10. Your Insurance Company
Since different insurers may charge different rates for the same amount and type of coverage, shopping around can mean big savings. You can easily get quotes online from a variety of insurers to compare. In fact, some insurance carriers, such as Progressive and Liberty Mutual, even give you discounts for getting quotes online.
Don't just go with the cheapest provider, however. If you ever have a claim, you'll want an insurance carrier that's reliable and easy to work with. Before you apply for insurance, do some research into how well the company is rated and what their customers think of their service.
11. Your Credit Score
Outside of California, Hawaii, Massachusetts and Michigan, where the practice is restricted, insurance companies can use your credit as a factor when calculating your premiums. Although the credit-based insurance score they'll use is different from the scores lenders use, such as your FICO® Score☉ , it typically considers similar factors, including account balances and payment history. A good score may qualify you for lower insurance premiums. That's why it's a good idea to check your credit score before you get serious about looking for car insurance.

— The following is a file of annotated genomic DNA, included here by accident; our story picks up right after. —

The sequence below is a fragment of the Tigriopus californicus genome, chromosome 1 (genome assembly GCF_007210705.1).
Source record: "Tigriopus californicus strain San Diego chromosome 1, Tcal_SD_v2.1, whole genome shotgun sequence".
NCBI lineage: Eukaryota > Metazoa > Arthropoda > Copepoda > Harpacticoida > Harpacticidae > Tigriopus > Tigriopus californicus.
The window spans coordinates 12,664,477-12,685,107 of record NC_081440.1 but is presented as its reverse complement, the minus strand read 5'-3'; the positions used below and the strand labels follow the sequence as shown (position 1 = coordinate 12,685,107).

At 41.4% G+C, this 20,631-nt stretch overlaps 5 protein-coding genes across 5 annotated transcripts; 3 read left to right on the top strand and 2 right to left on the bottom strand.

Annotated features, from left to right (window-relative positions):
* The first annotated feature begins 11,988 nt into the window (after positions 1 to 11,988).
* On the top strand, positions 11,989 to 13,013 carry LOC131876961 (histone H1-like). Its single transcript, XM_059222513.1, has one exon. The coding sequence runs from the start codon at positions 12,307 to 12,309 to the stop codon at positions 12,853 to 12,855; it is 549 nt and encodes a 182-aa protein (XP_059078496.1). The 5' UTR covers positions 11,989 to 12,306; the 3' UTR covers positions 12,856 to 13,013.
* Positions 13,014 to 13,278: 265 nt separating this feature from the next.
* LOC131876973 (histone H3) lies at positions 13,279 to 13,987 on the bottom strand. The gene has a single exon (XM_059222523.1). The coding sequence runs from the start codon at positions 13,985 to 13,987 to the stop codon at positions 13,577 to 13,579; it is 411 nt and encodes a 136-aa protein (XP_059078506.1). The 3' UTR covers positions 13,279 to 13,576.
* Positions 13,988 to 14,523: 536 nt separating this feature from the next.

If you find that your credit score could stand some improvement, there are some easy steps you can take to help it. Start by paying every bill on time, paying down high credit card balances and reducing your overall debt. Experian Boost™† , a free service that can add your utility, cellphone and video streaming payments in your credit report, can also help give your credit score an instant lift.
You Can Keep Car Insurance Costs Down
There are some factors affecting your car insurance costs that you can't control, but plenty of others that you can. By understanding what car insurance companies consider when setting your premiums, you can make yourself a more desirable customer and get the insurance coverage you need for the best possible rate.